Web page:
Today I type in green. Why? Because green is the color for organ donation, and I think everyone should be aware of what an important choice this is to make. I'm (almost) 32, and I have been a registered organ donor since high school. I know that one day I will leave this mortal coil, but I hope that my leaving can benefit others. I've felt this way for as long as I can remember--even before I fully understood the process. I remember being very young, and hearing a story on the news about a little boy my age that needed a new heart. I told my mother he could have mine. She had to explain why I couldn't just give my heart away.
If only it were as easy as simply wanting to help. All the good intentions mean nothing if you don't fill out an organ donor card. So I urge you...Take the time today to research this topic and make your choice. I hope that it is one that will give the gift of life, but I respect each person's individual right to their body.
Now, you may be wondering why I am on this particular soap box. To answer that question, I need to introduce you to Judy. Judy is my "Florida Mom" and is as close to me as flesh and blood. (although I know my actual mother is a bit jealous over the fact...She needn't worry, I have enough love for two moms!) I've known her for years, moved to Florida with her family, call her son my brother, her husband my dad, and my kids are her grandkids. She is a sweet lady, with a slightly salty personality, a great sense of humor and more courage and fortitude than I think I could ever have. Judy has a congenital kidney condition, and, in the past five years, has finally degenerated to the point of needing dialysis on a regular basis. I think it's been at least three years now that she has been going in three times weekly to have all her blood cycled through a machine to cleanse it. It's invasive, it isn't comfortable, and it's debilitating. And she has been doing it for years. I'm not going to say she hasn't complained. Only a saint or a sadist wouldn't complain, and she is neither. But she has borne it. For three years she has endured this process, for the sole purpose of prolonging her life.
For two of these three years she has been waiting to get on the Transplant List. Two very long years, made longer with heart surgeries, insurance snafus, strokes, and depression. To be honest, in the darkest times, I thought the fight was leaving her and lived for a brief period trying to picture my life without her to prepare myself for what I felt was the inevitable. Thank goodness my pessimism was not fulfilled. Thank goodness she never gave up entirely. Thank goodness for these horribly invasive procedures that prolong her life. Thank goodness for the US Mail.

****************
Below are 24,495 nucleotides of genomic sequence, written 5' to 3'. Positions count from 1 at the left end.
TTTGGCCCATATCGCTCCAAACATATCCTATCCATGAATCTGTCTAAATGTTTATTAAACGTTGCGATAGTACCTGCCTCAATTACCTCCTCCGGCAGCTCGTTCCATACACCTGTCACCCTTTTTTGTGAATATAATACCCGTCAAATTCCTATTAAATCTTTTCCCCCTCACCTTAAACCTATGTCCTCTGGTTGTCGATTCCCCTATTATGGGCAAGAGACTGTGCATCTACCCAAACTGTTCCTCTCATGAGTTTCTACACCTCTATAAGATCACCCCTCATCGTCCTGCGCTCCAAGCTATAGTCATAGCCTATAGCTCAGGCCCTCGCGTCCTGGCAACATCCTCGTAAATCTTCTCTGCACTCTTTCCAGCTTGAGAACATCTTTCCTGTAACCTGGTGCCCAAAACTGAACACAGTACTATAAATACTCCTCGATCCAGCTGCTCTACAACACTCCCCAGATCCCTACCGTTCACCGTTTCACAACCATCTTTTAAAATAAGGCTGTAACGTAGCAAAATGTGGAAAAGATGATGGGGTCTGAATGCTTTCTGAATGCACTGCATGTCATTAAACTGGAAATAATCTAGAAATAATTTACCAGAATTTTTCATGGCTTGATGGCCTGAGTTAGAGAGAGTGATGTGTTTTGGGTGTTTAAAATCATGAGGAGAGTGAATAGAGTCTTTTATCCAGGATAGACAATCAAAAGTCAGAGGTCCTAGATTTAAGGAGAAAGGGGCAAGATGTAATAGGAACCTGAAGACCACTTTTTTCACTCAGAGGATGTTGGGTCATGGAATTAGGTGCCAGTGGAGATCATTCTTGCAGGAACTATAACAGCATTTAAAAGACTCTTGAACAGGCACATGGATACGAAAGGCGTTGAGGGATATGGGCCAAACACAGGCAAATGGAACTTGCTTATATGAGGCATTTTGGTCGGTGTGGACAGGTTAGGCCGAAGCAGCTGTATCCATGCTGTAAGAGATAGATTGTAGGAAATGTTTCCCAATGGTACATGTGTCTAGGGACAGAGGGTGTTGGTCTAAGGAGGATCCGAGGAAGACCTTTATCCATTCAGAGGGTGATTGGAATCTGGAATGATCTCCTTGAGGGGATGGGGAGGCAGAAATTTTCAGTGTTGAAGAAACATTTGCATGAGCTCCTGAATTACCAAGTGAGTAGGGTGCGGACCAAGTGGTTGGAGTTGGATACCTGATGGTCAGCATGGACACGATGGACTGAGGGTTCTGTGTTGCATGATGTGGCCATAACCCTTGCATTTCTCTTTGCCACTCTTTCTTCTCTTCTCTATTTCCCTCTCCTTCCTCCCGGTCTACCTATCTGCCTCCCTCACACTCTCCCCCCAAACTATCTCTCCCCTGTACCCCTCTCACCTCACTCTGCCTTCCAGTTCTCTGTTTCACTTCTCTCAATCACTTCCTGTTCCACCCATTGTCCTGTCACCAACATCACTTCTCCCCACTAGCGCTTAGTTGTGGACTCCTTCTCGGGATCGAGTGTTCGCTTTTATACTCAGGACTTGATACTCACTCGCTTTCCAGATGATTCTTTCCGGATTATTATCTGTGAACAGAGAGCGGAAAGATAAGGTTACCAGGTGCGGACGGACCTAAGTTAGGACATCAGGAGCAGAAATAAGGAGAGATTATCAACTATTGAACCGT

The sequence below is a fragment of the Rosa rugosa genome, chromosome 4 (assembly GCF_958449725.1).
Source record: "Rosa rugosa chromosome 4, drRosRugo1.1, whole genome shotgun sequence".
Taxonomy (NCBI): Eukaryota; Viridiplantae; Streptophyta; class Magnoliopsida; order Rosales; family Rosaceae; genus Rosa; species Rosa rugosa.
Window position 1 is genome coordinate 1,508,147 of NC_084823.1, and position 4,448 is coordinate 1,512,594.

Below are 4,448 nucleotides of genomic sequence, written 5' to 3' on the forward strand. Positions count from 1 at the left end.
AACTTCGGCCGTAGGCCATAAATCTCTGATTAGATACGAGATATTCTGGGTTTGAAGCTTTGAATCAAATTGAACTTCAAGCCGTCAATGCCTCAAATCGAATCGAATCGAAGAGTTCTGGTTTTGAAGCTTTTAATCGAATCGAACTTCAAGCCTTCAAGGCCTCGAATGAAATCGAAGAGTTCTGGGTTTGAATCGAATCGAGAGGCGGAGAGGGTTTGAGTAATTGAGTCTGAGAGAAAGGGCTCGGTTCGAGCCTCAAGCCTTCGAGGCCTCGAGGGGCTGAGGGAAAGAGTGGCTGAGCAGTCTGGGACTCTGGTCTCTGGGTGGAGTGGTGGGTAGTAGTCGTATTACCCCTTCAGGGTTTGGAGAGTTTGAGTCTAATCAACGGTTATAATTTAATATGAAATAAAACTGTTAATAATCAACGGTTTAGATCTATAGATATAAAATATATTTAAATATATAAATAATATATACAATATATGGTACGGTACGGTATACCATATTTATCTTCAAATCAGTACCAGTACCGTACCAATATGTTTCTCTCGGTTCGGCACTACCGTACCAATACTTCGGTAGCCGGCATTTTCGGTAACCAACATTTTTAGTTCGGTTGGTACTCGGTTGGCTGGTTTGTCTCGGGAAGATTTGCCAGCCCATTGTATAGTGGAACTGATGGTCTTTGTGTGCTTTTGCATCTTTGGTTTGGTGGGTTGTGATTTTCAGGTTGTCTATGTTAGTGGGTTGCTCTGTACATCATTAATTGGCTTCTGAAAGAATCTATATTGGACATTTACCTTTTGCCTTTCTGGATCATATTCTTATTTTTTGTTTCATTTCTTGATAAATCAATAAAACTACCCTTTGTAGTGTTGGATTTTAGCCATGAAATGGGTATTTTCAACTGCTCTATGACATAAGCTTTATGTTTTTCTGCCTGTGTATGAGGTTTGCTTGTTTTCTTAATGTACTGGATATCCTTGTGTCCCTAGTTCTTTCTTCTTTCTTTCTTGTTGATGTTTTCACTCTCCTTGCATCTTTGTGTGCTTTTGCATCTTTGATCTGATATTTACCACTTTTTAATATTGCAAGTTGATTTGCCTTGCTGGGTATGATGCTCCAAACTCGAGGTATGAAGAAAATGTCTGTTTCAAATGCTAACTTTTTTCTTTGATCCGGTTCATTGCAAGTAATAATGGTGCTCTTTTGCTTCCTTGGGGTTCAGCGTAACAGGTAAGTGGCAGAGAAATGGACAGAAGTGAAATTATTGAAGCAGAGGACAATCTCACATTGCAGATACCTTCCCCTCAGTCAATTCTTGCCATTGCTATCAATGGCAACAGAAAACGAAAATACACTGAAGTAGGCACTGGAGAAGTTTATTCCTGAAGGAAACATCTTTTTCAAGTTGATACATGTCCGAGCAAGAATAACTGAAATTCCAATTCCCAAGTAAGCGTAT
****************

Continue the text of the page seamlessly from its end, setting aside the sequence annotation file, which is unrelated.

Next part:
Today our mail carrier delivered another letter from TransLife, her transplant coordinator. And this one felt different. It was thick--not the usual single page reminding of an appointment, or another test that needed to be scheduled, or another deadline to be met. Mom and Dad have their mail delivered to my address--a remnant of a more nomadic time in their life--and when I picked this up, I knew.
I ran the letter over to their house and delivered it right to Mom's hand. She felt the thickness of it and started to shake. She gave it to Dad to open, while I sat beside her, holding on, as much to support her as to support me. Dad could not help but fulfill his tendency for the dramatic, and spent a solid minute reading it silently to himself and flipping through the attachments. Finally, he announced that she was finally a full candidate for a kidney transplant and officially on the state's transplant waiting list.
What a relief! The first thing I thought was, "Finally!" (My husband put it better when he said, "It's about F&^%ing time!")
We have more hope today than we did yesterday. More hope that Mom will be around to be "Grammy" to my kids. More time for her to become a grandmother in her own right when my "brother" has his first child later this year. More hope for celebrations to come, and everyday moments to live.
And yet, this wonderful feeling is accompanied by a "...But"
But, even though she has waited two long years and jumped through every hoop imaginable, this is still just the first step. She's on the list, but it's going to take someone, somewhere, losing their life and 1.) being an organ donor or have next of kin willing to donate, 2.) have that person be a viable match for my Mom to accept their kidney, 3.) have her be in the right position on the list to receive it (a mixed blessing, because the sicker you are, the higher priority you are), and 4.) have her health be bad enough to be a high priority, but good enough to undergo the operation.
This is the first step for her. The first step for you is to make your choice regarding your personal convictions on organ donation, and let your friends and family know. If you choose organ donation, I--and my "Florida Family"--thank you.